Sherene Kershner is the founder of Evolve 180 Weight Loss, providing weight loss solutions in the Pacific Northwest. Since losing a hundred pounds, Sherene Kershner has guided over 1700 clients to their own weight loss success.
Totally inspired by this interview with Sherene…
Evolve 180 Weight Loss
Can you describe what your business does, and your role?
Evolve180 helps people lose weight healthfully while re-balancing their metabolism.
It’s very helpful for people with pre-diabetes, Type 2 diabetes, metabolic syndrome and insulin resistance.
Our claim to fame is the industry’s best Maintenance Program.
I founded the company under a different name in 2012 to share the successful methods I’d found for my own weight loss. Since then, my understanding of what works best has evolved a lot and so have our methods – hence the company name change.
When did you first feel successful?
Evolve180 is my 2nd entrepreneurial adventure. Both times I started a business, I was married to someone with a W2 job. I had a safety net which gave me courage and enabled me to take bigger risks getting my businesses started.
However, when I got divorced (amicably) and my income from self-employment was suddenly my ONLY income, it was kind of scary. I’d never fully depended on income from my business before. I had to just put the fear aside and keep doing what I’d done to grow the business, and trust in myself.
As time went by, I realized I was not only fine, I was thriving! That’s when I really felt successful.
Integrating Keto into Family Life
Given your background in food and nutrition, how does that affect the meals you prepare for your family?
My fiancee, Travis, brought 2 amazing kids into my life back in 2016. Before that, I didn’t have children of my own. It has been an amazing and heart-expanding adventure learning to “mom!”
The main thing I’ve learned in general about nutrition for children is that there are a lot of things we could be doing starting at a young age to keep kids’ body from forming the metabolic imbalances that lead to excess weight gain later.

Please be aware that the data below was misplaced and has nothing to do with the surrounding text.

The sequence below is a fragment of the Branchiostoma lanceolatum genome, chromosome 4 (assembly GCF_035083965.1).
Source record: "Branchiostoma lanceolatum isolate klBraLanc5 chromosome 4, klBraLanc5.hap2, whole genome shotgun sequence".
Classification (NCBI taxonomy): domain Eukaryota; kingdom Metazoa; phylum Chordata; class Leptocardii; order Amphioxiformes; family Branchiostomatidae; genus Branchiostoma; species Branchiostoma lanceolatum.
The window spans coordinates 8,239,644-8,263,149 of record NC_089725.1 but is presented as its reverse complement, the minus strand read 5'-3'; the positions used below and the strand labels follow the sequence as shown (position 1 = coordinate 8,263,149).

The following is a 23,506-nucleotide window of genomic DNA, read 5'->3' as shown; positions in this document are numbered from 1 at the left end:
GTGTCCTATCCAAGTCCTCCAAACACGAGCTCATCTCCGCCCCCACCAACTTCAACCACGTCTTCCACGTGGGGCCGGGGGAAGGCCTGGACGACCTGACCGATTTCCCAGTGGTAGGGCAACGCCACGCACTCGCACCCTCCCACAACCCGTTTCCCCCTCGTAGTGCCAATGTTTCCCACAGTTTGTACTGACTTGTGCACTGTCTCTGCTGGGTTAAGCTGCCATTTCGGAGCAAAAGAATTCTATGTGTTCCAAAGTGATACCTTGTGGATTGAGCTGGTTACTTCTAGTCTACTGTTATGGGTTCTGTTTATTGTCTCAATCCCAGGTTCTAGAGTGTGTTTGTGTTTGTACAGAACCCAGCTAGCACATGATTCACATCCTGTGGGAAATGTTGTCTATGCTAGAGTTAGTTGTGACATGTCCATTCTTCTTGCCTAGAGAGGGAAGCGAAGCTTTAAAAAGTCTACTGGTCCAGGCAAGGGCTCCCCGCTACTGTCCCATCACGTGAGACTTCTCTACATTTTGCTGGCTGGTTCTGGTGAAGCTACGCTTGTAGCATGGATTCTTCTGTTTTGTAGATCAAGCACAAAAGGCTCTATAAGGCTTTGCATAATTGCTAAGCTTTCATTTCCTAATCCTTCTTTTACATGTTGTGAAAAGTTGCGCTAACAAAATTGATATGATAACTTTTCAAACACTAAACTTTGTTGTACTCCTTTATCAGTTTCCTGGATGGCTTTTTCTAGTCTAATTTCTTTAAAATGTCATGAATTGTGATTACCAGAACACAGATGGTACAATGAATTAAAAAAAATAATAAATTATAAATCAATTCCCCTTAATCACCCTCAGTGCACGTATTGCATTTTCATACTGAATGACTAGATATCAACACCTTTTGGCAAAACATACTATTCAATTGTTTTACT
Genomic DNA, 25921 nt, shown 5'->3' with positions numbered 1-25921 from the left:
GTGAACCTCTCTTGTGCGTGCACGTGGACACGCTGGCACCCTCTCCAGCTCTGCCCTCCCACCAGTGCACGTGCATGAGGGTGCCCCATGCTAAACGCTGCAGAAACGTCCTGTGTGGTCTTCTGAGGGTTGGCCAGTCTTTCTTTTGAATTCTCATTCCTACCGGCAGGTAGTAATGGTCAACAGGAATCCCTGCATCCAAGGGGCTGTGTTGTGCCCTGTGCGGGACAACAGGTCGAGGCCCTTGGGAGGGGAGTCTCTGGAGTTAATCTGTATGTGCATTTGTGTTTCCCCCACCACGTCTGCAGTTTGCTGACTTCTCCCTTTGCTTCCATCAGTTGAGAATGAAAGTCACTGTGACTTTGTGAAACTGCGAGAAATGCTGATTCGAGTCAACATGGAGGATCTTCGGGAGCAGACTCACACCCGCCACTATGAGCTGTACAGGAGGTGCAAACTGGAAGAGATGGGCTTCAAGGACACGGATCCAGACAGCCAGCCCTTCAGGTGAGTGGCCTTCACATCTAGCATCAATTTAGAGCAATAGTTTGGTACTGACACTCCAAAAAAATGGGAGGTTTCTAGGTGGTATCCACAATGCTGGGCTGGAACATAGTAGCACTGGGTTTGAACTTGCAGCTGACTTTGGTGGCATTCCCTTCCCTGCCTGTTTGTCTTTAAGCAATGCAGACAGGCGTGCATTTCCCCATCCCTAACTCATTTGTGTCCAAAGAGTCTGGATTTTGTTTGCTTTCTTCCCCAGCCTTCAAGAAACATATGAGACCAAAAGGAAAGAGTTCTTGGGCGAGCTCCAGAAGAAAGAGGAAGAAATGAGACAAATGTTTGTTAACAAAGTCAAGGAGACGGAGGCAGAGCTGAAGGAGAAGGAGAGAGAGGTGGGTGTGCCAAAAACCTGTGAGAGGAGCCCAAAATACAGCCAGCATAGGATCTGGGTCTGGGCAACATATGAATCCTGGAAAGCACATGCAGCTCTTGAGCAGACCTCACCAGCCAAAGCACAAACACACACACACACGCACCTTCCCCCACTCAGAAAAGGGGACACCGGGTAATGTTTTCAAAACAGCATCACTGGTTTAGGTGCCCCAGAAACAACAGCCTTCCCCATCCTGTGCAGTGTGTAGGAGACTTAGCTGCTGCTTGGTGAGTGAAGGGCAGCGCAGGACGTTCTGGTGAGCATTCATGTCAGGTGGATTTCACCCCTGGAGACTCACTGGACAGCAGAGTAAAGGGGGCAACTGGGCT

The most important thing is always ensuring kids eat enough protein to balance out any carbs they eat. Just like any parents, Travis and I have a constant battle to the get kids to eat things that are good for them, rather than the super-concentrated, hyper-palatable carbohydrates they crave.
Things like macaroni and cheese, cheese pizza, grilled cheese, tomato soup, goldfish crackers, desserts – all the things our society defaults to giving kids because they will eat them – are nothing but fat and carbs. Eaten alone, those super-carbs are triggering epi-genetic changes in the kids’ bodies that signal their body to begin chronically storing fat.
Getting picky kids to eat protein and veggies after years of hyper-palatable foods is nearly impossible.
Travis and I have learned to be sneaky in the ways we work protein into their diets. Low-fat cheese sticks, hard-boiled eggs, tasty protein bars, protein-enhanced hot chocolate or smoothies… These are our go-to proteins.
We insist they have a protein BEFORE whichever high-carb food they want. If they eat string cheese, they can have the crackers they asked for. If they finish their eggs at breakfast, then they can also have cold cereal.
Protein FIRST is our motto.
We do this because we know protein acts as a speed-bump for the carbohydrates entering their bloodstream – slowing them down and avoiding big spikes in blood sugar and insulin levels.
It mellows out their metabolic response which is a good thing. And it also ensures they are actually hungry when they ask to eat more – i.e. if they aren’t hungry enough to eat a cheese stick first, they aren’t hungry enough to eat more goldfish crackers.
Have you ever had an occasion where you were feeling guilty for giving your business more attention in a moment than your kids? How did you respond?
Absolutely. In the last two years, and without going into a lot of detail, Travis and I have had a LOT of extra demands on our time related to things the children need – outside of school and such.
At the same time, we re-named and re-launched Evolve180 as its new incarnation and have been riding an amazing, time-consuming wave of new success. The business and personal demands are in constant competition for our time.
My strategy is to remind myself that the time I give the business CAN be the most beneficial thing I do for our family — IF I’m efficient, strategic and effective with everything I do.